Why are generic medicines so cheap?
Unlike generic drugs, a large part of the costs incurred by original manufacturers of brand name drugs are for research and development and advertising. The expense of obtaining FDA approval alone in the U.S. is enormous. Manufacturers of generic drugs do not have to absorb or recover these costs. Consequently, significant cost savings can be passed along to you.
|Anti Bacterial / Generic Cipro|
|500mg x 10 pills||$ 0.00||$ 0.00|
|500mg x 20 pills||$ 49.95||$ 2.50|
|500mg x 30 pills||$ 49.95||$ 1.67|
What is ciprofloxacin?
What is the most important information I should know about ciprofloxacin?
- Ciprofloxacin is an antibiotic in a group of drugs called fluoroquinolones. Ciprofloxacin fights bacteria in the body.
- Ciprofloxacin is used to treat different types of bacterial infections.
- Ciprofloxacin may also be used for purposes other than those listed here.
What should I discuss with my doctor before taking ciprofloxacin?
- Do not take ciprofloxacin with dairy products such as milk or yogurt, or with calcium-fortified juice. You may eat or drink dairy products or calcium-fortified juice with a regular meal, but do not use them alone when taking ciprofloxacin. They could make the medication less effective.
- Take all of the ciprofloxacin that has been prescribed for you even if you begin to feel better. Your symptoms may start to improve before the infection is completely treated.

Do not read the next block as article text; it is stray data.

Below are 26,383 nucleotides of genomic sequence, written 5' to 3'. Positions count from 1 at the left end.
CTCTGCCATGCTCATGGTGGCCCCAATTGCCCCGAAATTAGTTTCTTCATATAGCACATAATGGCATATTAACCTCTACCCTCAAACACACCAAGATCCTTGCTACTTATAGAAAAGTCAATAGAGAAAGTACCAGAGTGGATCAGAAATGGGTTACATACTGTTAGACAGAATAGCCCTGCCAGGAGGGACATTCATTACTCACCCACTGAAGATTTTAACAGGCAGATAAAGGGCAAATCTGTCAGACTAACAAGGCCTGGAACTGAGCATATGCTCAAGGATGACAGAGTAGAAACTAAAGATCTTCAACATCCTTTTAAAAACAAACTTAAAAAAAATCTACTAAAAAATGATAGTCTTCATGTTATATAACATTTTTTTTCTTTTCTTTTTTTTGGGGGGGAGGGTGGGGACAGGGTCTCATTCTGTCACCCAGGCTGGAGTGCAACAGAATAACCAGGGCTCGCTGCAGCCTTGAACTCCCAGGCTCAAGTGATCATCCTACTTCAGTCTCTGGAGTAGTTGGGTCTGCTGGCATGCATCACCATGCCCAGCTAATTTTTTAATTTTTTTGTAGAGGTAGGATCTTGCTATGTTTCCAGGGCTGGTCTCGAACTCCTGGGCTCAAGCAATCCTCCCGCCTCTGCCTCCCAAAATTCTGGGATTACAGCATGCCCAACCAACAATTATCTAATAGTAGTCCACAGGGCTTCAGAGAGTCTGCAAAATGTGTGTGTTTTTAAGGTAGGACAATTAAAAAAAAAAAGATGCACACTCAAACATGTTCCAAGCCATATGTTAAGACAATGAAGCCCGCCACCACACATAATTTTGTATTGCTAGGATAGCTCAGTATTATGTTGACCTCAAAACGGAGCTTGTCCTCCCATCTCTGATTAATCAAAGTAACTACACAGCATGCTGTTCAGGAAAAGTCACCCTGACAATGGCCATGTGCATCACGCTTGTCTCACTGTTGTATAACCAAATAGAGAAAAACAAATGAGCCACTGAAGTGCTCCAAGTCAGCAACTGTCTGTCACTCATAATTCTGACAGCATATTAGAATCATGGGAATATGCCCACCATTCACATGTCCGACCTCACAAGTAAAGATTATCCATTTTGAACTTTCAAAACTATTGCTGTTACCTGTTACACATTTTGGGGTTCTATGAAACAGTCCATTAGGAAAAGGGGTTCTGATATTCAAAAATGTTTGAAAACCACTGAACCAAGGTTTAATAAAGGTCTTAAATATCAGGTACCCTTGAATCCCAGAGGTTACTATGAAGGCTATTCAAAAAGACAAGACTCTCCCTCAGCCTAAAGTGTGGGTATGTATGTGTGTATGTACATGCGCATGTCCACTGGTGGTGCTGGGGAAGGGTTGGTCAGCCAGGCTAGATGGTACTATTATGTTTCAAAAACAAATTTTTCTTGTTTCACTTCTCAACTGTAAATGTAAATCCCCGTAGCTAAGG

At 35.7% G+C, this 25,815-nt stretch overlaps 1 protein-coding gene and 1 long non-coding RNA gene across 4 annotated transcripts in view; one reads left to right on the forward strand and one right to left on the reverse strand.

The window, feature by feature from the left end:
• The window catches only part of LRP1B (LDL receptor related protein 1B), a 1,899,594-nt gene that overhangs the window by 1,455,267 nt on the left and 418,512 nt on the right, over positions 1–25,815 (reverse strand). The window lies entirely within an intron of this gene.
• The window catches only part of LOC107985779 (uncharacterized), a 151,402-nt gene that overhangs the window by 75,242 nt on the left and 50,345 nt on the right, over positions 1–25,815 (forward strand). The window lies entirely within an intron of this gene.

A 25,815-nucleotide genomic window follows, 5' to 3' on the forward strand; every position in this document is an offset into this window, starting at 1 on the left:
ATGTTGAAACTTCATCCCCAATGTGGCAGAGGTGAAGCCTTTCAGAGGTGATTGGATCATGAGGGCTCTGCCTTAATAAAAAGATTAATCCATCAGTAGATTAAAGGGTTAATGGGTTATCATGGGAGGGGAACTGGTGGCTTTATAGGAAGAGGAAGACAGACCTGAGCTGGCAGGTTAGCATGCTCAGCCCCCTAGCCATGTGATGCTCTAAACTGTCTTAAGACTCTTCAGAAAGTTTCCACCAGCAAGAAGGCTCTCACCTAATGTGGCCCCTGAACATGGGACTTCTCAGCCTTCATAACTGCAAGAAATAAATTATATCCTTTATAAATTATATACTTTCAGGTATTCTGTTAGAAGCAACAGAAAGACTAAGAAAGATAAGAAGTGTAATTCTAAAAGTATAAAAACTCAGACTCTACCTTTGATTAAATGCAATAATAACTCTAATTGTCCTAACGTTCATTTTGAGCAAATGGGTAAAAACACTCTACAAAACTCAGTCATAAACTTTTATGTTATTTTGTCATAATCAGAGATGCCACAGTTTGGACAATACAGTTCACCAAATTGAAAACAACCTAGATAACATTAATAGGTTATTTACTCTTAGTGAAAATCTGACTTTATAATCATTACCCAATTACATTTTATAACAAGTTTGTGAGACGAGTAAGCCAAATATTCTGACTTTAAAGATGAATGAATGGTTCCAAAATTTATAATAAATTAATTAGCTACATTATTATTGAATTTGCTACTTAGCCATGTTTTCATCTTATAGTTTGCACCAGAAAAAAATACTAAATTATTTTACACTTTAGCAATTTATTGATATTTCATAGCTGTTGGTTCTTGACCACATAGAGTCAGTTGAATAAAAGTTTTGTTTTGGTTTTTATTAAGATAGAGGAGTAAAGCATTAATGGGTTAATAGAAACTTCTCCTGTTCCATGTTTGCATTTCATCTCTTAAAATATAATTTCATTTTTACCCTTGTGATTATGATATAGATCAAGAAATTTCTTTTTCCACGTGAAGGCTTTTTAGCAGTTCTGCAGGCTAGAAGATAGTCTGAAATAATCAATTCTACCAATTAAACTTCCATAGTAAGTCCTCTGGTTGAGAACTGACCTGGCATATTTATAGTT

- Drink several extra glasses of fluid every day while taking ciprofloxacin. If you drink dairy products (milk, yogurt) or calcium-fortified juice, drink them with a meal and not when you are taking your ciprofloxacin dose.
- Certain medicines should be taken at least 2 hours after or 6 hours before you take ciprofloxacin.
- Taking ciprofloxacin can make your skin more sensitive to sunlight. Avoid exposure to sunlight, sun lamps, or tanning beds.
How should I take ciprofloxacin?
- Before taking ciprofloxacin, tell your doctor if you have:
- a history of allergic reaction to an antibiotic;
- joint problems;
- kidney disease; or
- epilepsy or seizures.
- If you have any of these conditions, you may not be able to use ciprofloxacin or you may need a dosage adjustment or special tests during treatment.
- not use ciprofloxacin without telling your doctor if you are pregnant. Tell your doctor if you become pregnant during treatment.
- Do not use this medication without telling your doctor if you are breast-feeding a baby.
What happens if I miss a dose?
- Take ciprofloxacin exactly as it was prescribed for you. Do not take it in larger doses or for longer than recommended by your doctor.
- Take each dose with a full glass of water (8 ounces). Drink several extra glasses of fluid each day while you are taking ciprofloxacin.
- Do not crush, chew or break the extended-release tablet. Swallow the pill whole. It is specially made to release medicine slowly in the body. Breaking the pill would cause too much of the drug to be released at one time.
- Ciprofloxacin may be taken with or without food, but take it at the same time each day.
- Take this medication for as many days as it has been prescribed for you even if you begin to feel better. Your symptoms may get better before the infection is completely treated. Ciprofloxacin will not treat a viral infection such as the common cold or flu.